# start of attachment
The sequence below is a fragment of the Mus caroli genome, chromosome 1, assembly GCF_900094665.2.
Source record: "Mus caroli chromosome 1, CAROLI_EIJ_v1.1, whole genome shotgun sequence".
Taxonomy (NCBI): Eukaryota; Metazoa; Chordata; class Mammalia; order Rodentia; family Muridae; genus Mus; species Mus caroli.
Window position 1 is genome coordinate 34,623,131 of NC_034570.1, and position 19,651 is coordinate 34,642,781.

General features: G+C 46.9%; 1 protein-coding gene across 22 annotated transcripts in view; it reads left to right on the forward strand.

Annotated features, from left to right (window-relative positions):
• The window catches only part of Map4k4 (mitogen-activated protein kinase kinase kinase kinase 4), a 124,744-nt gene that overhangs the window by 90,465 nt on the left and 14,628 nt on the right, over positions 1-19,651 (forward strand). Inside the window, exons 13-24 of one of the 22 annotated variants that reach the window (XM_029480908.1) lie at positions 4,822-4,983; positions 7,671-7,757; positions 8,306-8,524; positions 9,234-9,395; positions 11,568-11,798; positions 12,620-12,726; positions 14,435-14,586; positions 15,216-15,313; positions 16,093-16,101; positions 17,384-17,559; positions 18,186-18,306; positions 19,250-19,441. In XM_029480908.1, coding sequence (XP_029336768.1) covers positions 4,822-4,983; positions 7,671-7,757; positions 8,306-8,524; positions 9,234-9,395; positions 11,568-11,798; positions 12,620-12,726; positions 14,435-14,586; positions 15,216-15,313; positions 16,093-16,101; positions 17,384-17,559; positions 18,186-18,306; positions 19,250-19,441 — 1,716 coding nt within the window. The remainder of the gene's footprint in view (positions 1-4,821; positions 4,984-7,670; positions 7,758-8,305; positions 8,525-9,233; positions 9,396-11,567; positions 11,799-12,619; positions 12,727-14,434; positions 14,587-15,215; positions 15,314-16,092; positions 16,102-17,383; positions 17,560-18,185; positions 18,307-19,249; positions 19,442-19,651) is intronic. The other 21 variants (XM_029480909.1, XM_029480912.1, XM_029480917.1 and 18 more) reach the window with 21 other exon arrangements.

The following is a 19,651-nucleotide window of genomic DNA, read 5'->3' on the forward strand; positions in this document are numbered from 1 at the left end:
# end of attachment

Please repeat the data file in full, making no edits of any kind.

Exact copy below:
The sequence below is a fragment of the Mus caroli genome, chromosome 1, assembly GCF_900094665.2.
Source record: "Mus caroli chromosome 1, CAROLI_EIJ_v1.1, whole genome shotgun sequence".
Taxonomy (NCBI): Eukaryota; Metazoa; Chordata; class Mammalia; order Rodentia; family Muridae; genus Mus; species Mus caroli.
Window position 1 is genome coordinate 34,623,131 of NC_034570.1, and position 19,651 is coordinate 34,642,781.

General features: G+C 46.9%; 1 protein-coding gene across 22 annotated transcripts in view; it reads left to right on the forward strand.

Annotated features, from left to right (window-relative positions):
• The window catches only part of Map4k4 (mitogen-activated protein kinase kinase kinase kinase 4), a 124,744-nt gene that overhangs the window by 90,465 nt on the left and 14,628 nt on the right, over positions 1-19,651 (forward strand). Inside the window, exons 13-24 of one of the 22 annotated variants that reach the window (XM_029480908.1) lie at positions 4,822-4,983; positions 7,671-7,757; positions 8,306-8,524; positions 9,234-9,395; positions 11,568-11,798; positions 12,620-12,726; positions 14,435-14,586; positions 15,216-15,313; positions 16,093-16,101; positions 17,384-17,559; positions 18,186-18,306; positions 19,250-19,441. In XM_029480908.1, coding sequence (XP_029336768.1) covers positions 4,822-4,983; positions 7,671-7,757; positions 8,306-8,524; positions 9,234-9,395; positions 11,568-11,798; positions 12,620-12,726; positions 14,435-14,586; positions 15,216-15,313; positions 16,093-16,101; positions 17,384-17,559; positions 18,186-18,306; positions 19,250-19,441 — 1,716 coding nt within the window. The remainder of the gene's footprint in view (positions 1-4,821; positions 4,984-7,670; positions 7,758-8,305; positions 8,525-9,233; positions 9,396-11,567; positions 11,799-12,619; positions 12,727-14,434; positions 14,587-15,215; positions 15,314-16,092; positions 16,102-17,383; positions 17,560-18,185; positions 18,307-19,249; positions 19,442-19,651) is intronic. The other 21 variants (XM_029480909.1, XM_029480912.1, XM_029480917.1 and 18 more) reach the window with 21 other exon arrangements.

The following is a 19,651-nucleotide window of genomic DNA, read 5'->3' on the forward strand; positions in this document are numbered from 1 at the left end: